As a whole, Christianity in North America is disintegrating. Although it is true committed churchgoers aren’t going anywhere, very few churches, if any, churches are growing by evangelism. The ones that are growing do so through very specific reasons. That’s merely stating the obvious, but here’s a simple way to recognize the level of disconnect between your church and culture.

Although I don’t believe there’s a silver bullet that will solve all woes, I do believe there’s a measurement leaders can use to determine whether or not their church is resilient and will survive into the future.

The test? Not the ABC’s, rather we should

COUNT BAPTISMS.

Not just any baptism however. The crucial piece that cuts straight to the heart of the Gospel and reveals the heart of the church are the STORIES (some call them testimonials) of those being baptized.

Most of our baptisms have stories that sound like this, “…I’ve always been a Christian, and today I decided to follow Jesus with my whole heart,” and involve children from the congregation, or adults who were slow to take the plunge. By no means am I suggesting any baptism is more important than another, but the stories behind those being baptized are indicative of the kinds of people our churches connect with.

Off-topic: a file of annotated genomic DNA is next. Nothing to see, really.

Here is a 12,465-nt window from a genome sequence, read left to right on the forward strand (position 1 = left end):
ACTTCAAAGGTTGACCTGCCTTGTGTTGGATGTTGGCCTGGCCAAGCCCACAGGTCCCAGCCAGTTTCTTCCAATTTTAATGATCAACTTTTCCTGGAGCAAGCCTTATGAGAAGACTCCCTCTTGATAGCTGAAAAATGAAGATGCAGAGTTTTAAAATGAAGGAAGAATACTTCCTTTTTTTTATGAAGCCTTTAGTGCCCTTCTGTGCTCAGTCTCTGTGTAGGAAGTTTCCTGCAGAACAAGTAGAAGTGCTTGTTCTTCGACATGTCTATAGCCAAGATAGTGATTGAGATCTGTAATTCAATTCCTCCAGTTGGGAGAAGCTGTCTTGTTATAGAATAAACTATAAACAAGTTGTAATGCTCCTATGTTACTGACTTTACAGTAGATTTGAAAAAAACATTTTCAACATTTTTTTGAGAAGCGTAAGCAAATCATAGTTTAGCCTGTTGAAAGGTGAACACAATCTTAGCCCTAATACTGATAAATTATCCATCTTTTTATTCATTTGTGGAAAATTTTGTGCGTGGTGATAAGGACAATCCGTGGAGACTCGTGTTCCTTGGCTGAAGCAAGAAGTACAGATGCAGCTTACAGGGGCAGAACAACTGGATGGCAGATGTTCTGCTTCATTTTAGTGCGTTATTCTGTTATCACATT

Here’s a kind of testimony we hear less and less, “I’ve never been a Christians, I didn’t know who Jesus was, I was lost, but by the grace of God and through the relationships over the past couple of years in this community, I AM FOUND!”

95% (my adhoc count) of all baptisms fall into the first category. Again, not a problem, but it is indicative that our churches are largely incapable of communicating the gospel message beyond the church walls.

How about you? Do a quick mental count of the number of baptisms in your congregation, and consider whether or not these were ‘already churched’ folks, or people transformed anew when they encountered Jesus. The results should be a driving indicator whether or not your community is on mission to join God in his dream to restore all things, or if you’re just in it for yourself (which means you’re probably not going to be around much longer.)

Addition: someone rightfully asked, “what’s a good number baptisms for year?” In my mind, zero would be poor. I think a good average, perhaps even a maximum, would echo the early church, and they managed about 3% of total congregation size of new baptisms every year (assuming new converts were all baptized). So for a church of 50 people that’s one person this year and two people next year (not that many).